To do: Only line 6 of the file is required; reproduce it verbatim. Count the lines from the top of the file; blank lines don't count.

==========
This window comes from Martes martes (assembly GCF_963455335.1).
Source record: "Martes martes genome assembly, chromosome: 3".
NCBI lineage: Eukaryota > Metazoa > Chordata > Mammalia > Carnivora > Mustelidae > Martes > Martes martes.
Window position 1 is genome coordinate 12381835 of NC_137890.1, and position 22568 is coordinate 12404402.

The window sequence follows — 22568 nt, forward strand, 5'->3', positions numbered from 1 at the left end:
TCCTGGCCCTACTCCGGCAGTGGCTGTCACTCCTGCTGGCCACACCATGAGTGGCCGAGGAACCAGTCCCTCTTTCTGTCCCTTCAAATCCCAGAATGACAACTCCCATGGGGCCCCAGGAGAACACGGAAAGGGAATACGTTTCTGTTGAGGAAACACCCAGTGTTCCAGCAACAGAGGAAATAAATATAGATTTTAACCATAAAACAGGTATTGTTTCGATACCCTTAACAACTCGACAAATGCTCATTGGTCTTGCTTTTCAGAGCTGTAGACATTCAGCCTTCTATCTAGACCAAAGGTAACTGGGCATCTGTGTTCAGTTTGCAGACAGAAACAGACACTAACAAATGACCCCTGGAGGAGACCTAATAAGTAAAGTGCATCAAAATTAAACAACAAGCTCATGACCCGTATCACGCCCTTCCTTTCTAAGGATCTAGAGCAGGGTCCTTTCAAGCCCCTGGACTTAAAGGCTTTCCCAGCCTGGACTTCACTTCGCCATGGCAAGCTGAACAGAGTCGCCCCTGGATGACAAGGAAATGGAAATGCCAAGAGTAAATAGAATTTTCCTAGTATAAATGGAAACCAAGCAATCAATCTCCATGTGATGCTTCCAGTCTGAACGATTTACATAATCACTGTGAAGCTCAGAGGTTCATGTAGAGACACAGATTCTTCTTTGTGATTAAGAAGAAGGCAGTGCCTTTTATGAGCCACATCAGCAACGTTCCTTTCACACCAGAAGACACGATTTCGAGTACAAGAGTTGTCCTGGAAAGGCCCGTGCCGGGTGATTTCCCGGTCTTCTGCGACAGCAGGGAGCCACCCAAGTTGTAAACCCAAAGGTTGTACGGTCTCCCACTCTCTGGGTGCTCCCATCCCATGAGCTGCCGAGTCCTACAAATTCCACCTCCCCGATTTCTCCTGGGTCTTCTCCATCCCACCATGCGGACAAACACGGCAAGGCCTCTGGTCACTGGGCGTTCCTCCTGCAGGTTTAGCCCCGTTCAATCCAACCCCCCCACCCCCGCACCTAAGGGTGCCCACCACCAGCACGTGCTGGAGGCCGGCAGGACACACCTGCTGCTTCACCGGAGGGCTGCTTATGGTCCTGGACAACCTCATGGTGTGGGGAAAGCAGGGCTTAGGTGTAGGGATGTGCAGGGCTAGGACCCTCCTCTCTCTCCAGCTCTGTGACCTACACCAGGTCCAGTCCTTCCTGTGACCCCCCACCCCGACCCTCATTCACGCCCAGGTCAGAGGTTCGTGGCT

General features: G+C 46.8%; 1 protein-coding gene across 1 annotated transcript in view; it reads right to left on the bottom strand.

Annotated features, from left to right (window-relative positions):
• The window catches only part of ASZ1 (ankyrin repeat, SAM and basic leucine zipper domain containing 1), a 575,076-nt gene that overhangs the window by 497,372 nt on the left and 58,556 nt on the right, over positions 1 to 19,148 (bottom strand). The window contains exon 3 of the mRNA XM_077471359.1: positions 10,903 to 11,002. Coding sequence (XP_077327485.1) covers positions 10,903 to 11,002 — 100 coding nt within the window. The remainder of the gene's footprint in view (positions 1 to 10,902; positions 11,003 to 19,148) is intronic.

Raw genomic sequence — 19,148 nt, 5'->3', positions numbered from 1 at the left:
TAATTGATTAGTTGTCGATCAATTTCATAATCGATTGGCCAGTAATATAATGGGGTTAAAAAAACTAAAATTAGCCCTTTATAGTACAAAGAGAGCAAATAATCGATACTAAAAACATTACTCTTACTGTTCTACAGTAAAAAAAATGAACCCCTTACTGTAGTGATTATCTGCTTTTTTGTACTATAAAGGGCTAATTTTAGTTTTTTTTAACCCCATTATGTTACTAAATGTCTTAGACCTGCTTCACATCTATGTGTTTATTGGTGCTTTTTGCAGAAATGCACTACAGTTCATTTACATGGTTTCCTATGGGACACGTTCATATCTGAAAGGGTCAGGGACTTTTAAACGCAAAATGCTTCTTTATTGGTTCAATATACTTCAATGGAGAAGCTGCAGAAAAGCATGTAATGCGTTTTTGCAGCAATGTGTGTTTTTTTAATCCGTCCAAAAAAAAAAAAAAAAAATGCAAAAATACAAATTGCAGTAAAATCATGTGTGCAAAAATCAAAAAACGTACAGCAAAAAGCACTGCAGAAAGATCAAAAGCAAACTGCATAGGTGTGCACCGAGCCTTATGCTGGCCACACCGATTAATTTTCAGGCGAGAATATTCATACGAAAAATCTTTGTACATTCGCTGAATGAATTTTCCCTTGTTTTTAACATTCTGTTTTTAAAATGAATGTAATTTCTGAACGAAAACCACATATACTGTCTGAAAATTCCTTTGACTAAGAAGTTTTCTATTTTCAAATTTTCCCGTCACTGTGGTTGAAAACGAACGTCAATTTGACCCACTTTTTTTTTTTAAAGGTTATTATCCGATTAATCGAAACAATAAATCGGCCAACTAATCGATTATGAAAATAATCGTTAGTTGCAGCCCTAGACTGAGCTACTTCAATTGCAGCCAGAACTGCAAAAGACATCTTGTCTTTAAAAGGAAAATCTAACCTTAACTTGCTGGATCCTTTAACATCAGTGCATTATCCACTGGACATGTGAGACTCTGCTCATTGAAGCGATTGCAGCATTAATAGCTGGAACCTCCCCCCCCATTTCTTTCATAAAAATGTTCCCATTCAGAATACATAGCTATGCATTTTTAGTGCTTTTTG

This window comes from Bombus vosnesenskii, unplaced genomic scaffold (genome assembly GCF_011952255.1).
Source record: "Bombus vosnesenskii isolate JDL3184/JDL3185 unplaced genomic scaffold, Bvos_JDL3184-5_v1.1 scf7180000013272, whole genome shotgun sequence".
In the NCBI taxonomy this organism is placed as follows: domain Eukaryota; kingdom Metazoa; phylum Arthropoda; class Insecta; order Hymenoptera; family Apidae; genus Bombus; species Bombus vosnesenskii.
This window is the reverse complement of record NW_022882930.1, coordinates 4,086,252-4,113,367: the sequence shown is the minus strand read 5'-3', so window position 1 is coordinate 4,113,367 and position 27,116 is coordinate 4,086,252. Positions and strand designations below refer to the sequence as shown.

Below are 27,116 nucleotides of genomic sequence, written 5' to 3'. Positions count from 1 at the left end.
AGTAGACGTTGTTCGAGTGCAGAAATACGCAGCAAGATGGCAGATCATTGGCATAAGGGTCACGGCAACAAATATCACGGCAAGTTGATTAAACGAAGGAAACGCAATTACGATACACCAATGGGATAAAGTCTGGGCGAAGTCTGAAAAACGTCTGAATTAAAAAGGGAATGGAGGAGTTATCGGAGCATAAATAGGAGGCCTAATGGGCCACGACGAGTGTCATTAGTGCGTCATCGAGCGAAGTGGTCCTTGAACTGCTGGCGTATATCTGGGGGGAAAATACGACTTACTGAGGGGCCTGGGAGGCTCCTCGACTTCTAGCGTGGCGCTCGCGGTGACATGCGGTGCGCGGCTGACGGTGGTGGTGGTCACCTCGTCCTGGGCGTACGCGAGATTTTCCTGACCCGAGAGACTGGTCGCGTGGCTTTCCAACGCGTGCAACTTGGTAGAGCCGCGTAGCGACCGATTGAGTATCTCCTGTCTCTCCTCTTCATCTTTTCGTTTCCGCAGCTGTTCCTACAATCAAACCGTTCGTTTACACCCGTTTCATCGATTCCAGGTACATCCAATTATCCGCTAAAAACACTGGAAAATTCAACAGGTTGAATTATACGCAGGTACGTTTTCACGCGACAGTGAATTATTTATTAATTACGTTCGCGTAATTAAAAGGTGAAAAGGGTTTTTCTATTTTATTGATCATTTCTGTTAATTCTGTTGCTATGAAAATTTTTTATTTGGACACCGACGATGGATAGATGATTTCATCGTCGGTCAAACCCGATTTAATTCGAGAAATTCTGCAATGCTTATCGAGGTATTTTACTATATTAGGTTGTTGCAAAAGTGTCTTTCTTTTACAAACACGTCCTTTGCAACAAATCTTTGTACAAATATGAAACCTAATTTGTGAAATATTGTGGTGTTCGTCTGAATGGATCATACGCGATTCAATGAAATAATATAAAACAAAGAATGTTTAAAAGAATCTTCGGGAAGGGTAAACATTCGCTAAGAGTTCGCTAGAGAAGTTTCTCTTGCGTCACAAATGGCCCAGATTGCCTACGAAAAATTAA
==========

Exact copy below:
TCCTGGCCCTACTCCGGCAGTGGCTGTCACTCCTGCTGGCCACACCATGAGTGGCCGAGGAACCAGTCCCTCTTTCTGTCCCTTCAAATCCCAGAATGACAACTCCCATGGGGCCCCAGGAGAACACGGAAAGGGAATACGTTTCTGTTGAGGAAACACCCAGTGTTCCAGCAACAGAGGAAATAAATATAGATTTTAACCATAAAACAGGTATTGTTTCGATACCCTTAACAACTCGACAAATGCTCATTGGTCTTGCTTTTCAGAGCTGTAGACATTCAGCCTTCTATCTAGACCAAAGGTAACTGGGCATCTGTGTTCAGTTTGCAGACAGAAACAGACACTAACAAATGACCCCTGGAGGAGACCTAATAAGTAAAGTGCATCAAAATTAAACAACAAGCTCATGACCCGTATCACGCCCTTCCTTTCTAAGGATCTAGAGCAGGGTCCTTTCAAGCCCCTGGACTTAAAGGCTTTCCCAGCCTGGACTTCACTTCGCCATGGCAAGCTGAACAGAGTCGCCCCTGGATGACAAGGAAATGGAAATGCCAAGAGTAAATAGAATTTTCCTAGTATAAATGGAAACCAAGCAATCAATCTCCATGTGATGCTTCCAGTCTGAACGATTTACATAATCACTGTGAAGCTCAGAGGTTCATGTAGAGACACAGATTCTTCTTTGTGATTAAGAAGAAGGCAGTGCCTTTTATGAGCCACATCAGCAACGTTCCTTTCACACCAGAAGACACGATTTCGAGTACAAGAGTTGTCCTGGAAAGGCCCGTGCCGGGTGATTTCCCGGTCTTCTGCGACAGCAGGGAGCCACCCAAGTTGTAAACCCAAAGGTTGTACGGTCTCCCACTCTCTGGGTGCTCCCATCCCATGAGCTGCCGAGTCCTACAAATTCCACCTCCCCGATTTCTCCTGGGTCTTCTCCATCCCACCATGCGGACAAACACGGCAAGGCCTCTGGTCACTGGGCGTTCCTCCTGCAGGTTTAGCCCCGTTCAATCCAACCCCCCCACCCCCGCACCTAAGGGTGCCCACCACCAGCACGTGCTGGAGGCCGGCAGGACACACCTGCTGCTTCACCGGAGGGCTGCTTATGGTCCTGGACAACCTCATGGTGTGGGGAAAGCAGGGCTTAGGTGTAGGGATGTGCAGGGCTAGGACCCTCCTCTCTCTCCAGCTCTGTGACCTACACCAGGTCCAGTCCTTCCTGTGACCCCCCACCCCGACCCTCATTCACGCCCAGGTCAGAGGTTCGTGGCT